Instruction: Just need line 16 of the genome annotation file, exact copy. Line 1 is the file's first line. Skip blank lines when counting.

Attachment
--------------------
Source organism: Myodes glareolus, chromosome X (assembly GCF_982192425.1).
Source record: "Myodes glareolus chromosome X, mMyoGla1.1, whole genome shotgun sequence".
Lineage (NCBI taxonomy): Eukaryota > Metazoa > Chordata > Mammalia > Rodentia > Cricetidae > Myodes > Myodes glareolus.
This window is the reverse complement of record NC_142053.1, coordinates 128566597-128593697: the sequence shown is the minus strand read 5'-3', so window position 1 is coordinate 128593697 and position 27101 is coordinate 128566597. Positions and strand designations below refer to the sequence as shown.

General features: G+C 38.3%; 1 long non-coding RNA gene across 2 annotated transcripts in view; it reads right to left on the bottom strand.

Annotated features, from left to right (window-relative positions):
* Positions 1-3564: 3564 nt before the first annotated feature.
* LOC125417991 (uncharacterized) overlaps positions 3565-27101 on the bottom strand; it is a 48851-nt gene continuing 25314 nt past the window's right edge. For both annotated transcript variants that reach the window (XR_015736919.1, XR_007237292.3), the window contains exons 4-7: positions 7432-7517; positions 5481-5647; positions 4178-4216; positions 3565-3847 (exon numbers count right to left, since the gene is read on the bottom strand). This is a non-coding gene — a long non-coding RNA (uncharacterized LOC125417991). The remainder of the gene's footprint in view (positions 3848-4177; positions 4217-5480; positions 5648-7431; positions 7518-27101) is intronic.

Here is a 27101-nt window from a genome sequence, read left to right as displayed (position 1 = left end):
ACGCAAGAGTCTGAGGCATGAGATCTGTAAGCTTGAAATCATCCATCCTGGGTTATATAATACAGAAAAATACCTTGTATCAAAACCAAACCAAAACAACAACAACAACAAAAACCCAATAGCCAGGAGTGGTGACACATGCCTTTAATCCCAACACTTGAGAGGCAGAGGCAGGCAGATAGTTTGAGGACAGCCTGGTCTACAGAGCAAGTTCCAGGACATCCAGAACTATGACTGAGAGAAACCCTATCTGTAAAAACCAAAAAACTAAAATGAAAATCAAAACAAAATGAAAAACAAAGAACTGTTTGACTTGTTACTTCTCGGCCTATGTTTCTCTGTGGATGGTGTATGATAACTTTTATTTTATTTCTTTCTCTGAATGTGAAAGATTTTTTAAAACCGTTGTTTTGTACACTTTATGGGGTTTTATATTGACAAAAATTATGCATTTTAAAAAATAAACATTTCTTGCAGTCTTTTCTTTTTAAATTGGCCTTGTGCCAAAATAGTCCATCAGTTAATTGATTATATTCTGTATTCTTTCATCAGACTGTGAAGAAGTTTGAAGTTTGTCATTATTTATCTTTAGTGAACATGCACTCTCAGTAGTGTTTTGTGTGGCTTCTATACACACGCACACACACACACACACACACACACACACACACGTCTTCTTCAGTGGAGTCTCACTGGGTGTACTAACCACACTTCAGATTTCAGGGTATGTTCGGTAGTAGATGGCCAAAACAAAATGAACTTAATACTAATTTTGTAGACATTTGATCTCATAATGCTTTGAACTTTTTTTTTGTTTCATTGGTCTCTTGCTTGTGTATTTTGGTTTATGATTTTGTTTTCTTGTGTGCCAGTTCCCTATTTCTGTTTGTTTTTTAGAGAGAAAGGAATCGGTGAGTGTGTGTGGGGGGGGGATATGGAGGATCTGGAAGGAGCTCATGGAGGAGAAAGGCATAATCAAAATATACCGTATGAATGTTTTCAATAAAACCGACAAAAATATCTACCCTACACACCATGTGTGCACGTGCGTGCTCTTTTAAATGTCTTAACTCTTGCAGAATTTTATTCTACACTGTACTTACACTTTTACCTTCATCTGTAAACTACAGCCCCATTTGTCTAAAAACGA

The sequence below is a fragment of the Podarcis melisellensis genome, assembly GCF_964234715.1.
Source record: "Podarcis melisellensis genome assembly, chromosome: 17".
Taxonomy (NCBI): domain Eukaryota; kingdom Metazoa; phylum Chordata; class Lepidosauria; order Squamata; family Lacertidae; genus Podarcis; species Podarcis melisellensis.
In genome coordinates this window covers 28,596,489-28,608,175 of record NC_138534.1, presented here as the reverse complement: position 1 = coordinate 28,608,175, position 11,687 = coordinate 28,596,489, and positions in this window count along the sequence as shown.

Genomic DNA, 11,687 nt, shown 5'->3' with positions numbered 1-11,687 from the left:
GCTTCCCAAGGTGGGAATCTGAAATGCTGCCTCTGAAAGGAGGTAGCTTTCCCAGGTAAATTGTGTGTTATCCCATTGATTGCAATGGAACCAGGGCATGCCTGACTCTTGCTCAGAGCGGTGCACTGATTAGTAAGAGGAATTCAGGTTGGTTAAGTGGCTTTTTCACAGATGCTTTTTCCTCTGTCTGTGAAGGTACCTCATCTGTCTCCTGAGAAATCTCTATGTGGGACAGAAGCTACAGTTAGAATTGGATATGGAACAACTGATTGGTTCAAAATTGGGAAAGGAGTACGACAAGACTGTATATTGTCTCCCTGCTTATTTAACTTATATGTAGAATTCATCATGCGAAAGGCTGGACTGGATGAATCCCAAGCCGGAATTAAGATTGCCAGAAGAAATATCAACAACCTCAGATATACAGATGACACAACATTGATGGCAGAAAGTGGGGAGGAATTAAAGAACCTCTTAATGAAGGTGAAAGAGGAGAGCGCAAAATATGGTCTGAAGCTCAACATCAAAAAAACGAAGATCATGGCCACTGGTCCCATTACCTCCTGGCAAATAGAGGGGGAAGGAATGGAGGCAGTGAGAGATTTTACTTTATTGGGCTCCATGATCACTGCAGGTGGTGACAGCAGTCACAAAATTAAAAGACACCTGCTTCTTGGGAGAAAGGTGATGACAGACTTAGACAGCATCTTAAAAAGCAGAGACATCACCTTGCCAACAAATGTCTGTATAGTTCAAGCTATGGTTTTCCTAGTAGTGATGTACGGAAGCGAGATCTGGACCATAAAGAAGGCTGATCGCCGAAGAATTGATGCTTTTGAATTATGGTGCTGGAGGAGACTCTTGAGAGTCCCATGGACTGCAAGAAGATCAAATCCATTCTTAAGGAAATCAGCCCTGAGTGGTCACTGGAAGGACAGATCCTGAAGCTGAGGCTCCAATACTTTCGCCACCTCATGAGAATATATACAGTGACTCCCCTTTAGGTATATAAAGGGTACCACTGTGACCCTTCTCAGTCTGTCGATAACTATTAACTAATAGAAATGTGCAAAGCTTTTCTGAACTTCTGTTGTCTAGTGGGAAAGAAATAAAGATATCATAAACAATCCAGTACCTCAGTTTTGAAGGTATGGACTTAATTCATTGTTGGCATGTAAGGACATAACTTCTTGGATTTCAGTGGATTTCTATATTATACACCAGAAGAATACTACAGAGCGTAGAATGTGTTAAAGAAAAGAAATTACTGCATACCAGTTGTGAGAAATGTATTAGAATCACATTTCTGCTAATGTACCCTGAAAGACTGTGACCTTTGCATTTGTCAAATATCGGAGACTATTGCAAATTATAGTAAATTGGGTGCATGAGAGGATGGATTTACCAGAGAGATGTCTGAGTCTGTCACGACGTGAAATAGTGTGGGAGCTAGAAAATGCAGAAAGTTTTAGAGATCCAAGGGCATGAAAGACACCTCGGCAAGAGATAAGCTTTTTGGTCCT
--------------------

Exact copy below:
GCTTCCCAAGGTGGGAATCTGAAATGCTGCCTCTGAAAGGAGGTAGCTTTCCCAGGTAAATTGTGTGTTATCCCATTGATTGCAATGGAACCAGGGCATGCCTGACTCTTGCTCAGAGCGGTGCACTGATTAGTAAGAGGAATTCAGGTTGGTTAAGTGGCTTTTTCACAGATGCTTTTTCCTCTGTCTGTGAAGGTACCTCATCTGTCTCCTGAGAAATCTCTATGTGGGACAGAAGCTACAGTTAGAATTGGATATGGAACAACTGATTGGTTCAAAATTGGGAAAGGAGTACGACAAGACTGTATATTGTCTCCCTGCTTATTTAACTTATATGTAGAATTCATCATGCGAAAGGCTGGACTGGATGAATCCCAAGCCGGAATTAAGATTGCCAGAAGAAATATCAACAACCTCAGATATACAGATGACACAACATTGATGGCAGAAAGTGGGGAGGAATTAAAGAACCTCTTAATGAAGGTGAAAGAGGAGAGCGCAAAATATGGTCTGAAGCTCAACATCAAAAAAACGAAGATCATGGCCACTGGTCCCATTACCTCCTGGCAAATAGAGGGGGAAGGAATGGAGGCAGTGAGAGATTTTACTTTATTGGGCTCCATGATCACTGCAGGTGGTGACAGCAGTCACAAAATTAAAAGACACCTGCTTCTTGGGAGAAAGGTGATGACAGACTTAGACAGCATCTTAAAAAGCAGAGACATCACCTTGCCAACAAATGTCTGTATAGTTCAAGCTATGGTTTTCCTAGTAGTGATGTACGGAAGCGAGATCTGGACCATAAAGAAGGCTGATCGCCGAAGAATTGATGCTTTTGAATTATGGTGCTGGAGGAGACTCTTGAGAGTCCCATGGACTGCAAGAAGATCAAATCCATTCTTAAGGAAATCAGCCCTGAGTGGTCACTGGAAGGACAGATCCTGAAGCTGAGGCTCCAATACTTTCGCCACCTCATGAGAATATATACAGTGACTCCCCTTTAGGTATATAAAGGGTACCACTGTGACCCTTCTCAGTCTGTCGATAACTATTAACTAATAGAAATGTGCAAAGCTTTTCTGAACTTCTGTTGTCTAGTGGGAAAGAAATAAAGATATCATAAACAATCCAGTACCTCAGTTTTGAAGGTATGGACTTAATTCATTGTTGGCATGTAAGGACATAACTTCTTGGATTTCAGTGGATTTCTATATTATACACCAGAAGAATACTACAGAGCGTAGAATGTGTTAAAGAAAAGAAATTACTGCATACCAGTTGTGAGAAATGTATTAGAATCACATTTCTGCTAATGTACCCTGAAAGACTGTGACCTTTGCATTTGTCAAATATCGGAGACTATTGCAAATTATAGTAAATTGGGTGCATGAGAGGATGGATTTACCAGAGAGATGTCTGAGTCTGTCACGACGTGAAATAGTGTGGGAGCTAGAAAATGCAGAAAGTTTTAGAGATCCAAGGGCATGAAAGACACCTCGGCAAGAGATAAGCTTTTTGGTCCT